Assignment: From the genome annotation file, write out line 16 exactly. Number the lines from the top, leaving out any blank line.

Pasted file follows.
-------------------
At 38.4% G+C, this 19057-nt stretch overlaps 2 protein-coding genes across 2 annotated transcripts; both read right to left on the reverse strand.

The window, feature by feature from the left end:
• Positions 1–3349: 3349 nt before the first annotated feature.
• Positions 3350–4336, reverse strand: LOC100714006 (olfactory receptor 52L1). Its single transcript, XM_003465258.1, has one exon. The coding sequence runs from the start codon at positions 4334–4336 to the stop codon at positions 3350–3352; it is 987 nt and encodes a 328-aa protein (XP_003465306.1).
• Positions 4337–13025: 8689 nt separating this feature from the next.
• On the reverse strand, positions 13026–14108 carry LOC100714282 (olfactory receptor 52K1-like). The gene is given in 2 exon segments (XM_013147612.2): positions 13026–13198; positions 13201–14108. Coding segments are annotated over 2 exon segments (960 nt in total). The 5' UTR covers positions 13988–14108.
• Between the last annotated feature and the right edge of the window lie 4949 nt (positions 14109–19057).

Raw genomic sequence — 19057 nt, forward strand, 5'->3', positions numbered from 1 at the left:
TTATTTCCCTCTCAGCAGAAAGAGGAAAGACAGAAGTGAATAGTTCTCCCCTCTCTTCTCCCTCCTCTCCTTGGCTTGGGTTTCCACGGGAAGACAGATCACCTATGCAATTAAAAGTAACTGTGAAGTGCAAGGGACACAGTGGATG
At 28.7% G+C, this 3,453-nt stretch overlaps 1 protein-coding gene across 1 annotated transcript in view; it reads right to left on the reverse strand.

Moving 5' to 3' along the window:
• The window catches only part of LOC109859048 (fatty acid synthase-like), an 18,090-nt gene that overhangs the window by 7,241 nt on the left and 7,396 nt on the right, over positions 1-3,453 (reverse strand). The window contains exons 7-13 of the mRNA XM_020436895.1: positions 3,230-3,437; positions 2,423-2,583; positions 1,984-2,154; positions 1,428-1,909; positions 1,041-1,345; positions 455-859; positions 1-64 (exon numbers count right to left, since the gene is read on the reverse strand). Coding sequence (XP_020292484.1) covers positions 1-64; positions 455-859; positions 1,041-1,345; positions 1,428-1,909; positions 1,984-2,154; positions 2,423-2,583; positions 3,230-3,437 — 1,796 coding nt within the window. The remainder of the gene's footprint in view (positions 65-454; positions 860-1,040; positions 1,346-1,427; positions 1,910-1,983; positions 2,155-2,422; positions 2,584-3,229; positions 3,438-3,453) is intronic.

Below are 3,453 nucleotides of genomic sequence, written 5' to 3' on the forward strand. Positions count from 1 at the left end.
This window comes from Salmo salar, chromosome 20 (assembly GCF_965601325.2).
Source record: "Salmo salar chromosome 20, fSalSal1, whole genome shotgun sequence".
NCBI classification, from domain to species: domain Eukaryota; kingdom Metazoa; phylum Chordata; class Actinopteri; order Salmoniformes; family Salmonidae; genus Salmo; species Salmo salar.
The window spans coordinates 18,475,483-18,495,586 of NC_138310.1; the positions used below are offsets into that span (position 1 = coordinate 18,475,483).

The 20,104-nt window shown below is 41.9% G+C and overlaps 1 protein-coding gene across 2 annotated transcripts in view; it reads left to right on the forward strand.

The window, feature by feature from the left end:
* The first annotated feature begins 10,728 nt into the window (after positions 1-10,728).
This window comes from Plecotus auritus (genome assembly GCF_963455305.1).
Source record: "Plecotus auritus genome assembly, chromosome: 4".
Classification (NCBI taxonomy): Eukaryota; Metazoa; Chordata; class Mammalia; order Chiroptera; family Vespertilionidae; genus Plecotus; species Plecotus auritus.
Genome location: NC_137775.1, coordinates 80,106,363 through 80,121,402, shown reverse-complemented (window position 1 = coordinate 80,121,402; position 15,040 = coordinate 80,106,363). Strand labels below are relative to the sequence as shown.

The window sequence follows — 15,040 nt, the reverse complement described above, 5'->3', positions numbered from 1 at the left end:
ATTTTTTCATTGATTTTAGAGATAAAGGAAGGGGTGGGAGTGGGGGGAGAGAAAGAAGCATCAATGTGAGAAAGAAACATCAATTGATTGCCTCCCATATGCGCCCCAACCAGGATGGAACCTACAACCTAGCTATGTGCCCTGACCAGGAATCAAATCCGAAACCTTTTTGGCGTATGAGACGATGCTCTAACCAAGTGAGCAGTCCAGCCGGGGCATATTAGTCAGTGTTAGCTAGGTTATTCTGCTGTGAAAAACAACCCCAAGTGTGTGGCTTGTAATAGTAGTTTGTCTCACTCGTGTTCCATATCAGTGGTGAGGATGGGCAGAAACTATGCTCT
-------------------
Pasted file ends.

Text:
NCBI classification, from domain to species: domain Eukaryota; kingdom Metazoa; phylum Chordata; class Actinopteri; order Salmoniformes; family Salmonidae; genus Salmo; species Salmo salar.